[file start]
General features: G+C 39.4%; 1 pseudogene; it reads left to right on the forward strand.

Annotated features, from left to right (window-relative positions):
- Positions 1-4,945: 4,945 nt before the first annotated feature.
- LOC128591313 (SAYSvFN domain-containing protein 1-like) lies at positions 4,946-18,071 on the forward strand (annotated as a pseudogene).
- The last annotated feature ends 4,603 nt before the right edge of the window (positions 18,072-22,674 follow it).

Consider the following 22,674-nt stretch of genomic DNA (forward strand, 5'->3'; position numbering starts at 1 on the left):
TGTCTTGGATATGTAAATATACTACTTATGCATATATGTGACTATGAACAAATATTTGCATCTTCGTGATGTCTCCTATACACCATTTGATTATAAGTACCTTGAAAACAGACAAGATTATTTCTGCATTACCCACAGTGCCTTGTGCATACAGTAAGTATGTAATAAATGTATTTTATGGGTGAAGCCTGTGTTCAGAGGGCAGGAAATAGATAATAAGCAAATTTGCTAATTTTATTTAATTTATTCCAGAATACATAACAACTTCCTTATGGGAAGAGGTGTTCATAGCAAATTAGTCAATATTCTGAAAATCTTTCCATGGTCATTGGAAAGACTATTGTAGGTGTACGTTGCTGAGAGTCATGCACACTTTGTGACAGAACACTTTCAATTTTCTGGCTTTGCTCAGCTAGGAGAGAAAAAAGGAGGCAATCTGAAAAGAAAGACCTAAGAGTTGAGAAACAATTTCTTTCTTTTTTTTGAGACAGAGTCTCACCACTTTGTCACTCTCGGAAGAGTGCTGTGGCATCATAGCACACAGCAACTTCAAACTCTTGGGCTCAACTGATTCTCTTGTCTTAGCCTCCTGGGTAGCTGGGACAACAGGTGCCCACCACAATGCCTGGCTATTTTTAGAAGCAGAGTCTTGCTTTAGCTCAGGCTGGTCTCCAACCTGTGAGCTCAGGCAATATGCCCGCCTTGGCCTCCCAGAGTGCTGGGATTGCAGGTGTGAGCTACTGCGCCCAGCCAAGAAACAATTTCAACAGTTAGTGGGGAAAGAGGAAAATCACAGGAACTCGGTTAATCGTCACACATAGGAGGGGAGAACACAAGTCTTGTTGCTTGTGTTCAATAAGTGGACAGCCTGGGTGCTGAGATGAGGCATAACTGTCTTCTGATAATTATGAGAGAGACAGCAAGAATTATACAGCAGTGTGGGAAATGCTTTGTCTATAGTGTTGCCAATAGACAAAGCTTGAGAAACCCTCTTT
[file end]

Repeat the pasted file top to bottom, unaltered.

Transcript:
General features: G+C 39.4%; 1 pseudogene; it reads left to right on the forward strand.

Annotated features, from left to right (window-relative positions):
- Positions 1-4,945: 4,945 nt before the first annotated feature.
- LOC128591313 (SAYSvFN domain-containing protein 1-like) lies at positions 4,946-18,071 on the forward strand (annotated as a pseudogene).
- The last annotated feature ends 4,603 nt before the right edge of the window (positions 18,072-22,674 follow it).

Consider the following 22,674-nt stretch of genomic DNA (forward strand, 5'->3'; position numbering starts at 1 on the left):
TGTCTTGGATATGTAAATATACTACTTATGCATATATGTGACTATGAACAAATATTTGCATCTTCGTGATGTCTCCTATACACCATTTGATTATAAGTACCTTGAAAACAGACAAGATTATTTCTGCATTACCCACAGTGCCTTGTGCATACAGTAAGTATGTAATAAATGTATTTTATGGGTGAAGCCTGTGTTCAGAGGGCAGGAAATAGATAATAAGCAAATTTGCTAATTTTATTTAATTTATTCCAGAATACATAACAACTTCCTTATGGGAAGAGGTGTTCATAGCAAATTAGTCAATATTCTGAAAATCTTTCCATGGTCATTGGAAAGACTATTGTAGGTGTACGTTGCTGAGAGTCATGCACACTTTGTGACAGAACACTTTCAATTTTCTGGCTTTGCTCAGCTAGGAGAGAAAAAAGGAGGCAATCTGAAAAGAAAGACCTAAGAGTTGAGAAACAATTTCTTTCTTTTTTTTGAGACAGAGTCTCACCACTTTGTCACTCTCGGAAGAGTGCTGTGGCATCATAGCACACAGCAACTTCAAACTCTTGGGCTCAACTGATTCTCTTGTCTTAGCCTCCTGGGTAGCTGGGACAACAGGTGCCCACCACAATGCCTGGCTATTTTTAGAAGCAGAGTCTTGCTTTAGCTCAGGCTGGTCTCCAACCTGTGAGCTCAGGCAATATGCCCGCCTTGGCCTCCCAGAGTGCTGGGATTGCAGGTGTGAGCTACTGCGCCCAGCCAAGAAACAATTTCAACAGTTAGTGGGGAAAGAGGAAAATCACAGGAACTCGGTTAATCGTCACACATAGGAGGGGAGAACACAAGTCTTGTTGCTTGTGTTCAATAAGTGGACAGCCTGGGTGCTGAGATGAGGCATAACTGTCTTCTGATAATTATGAGAGAGACAGCAAGAATTATACAGCAGTGTGGGAAATGCTTTGTCTATAGTGTTGCCAATAGACAAAGCTTGAGAAACCCTCTTT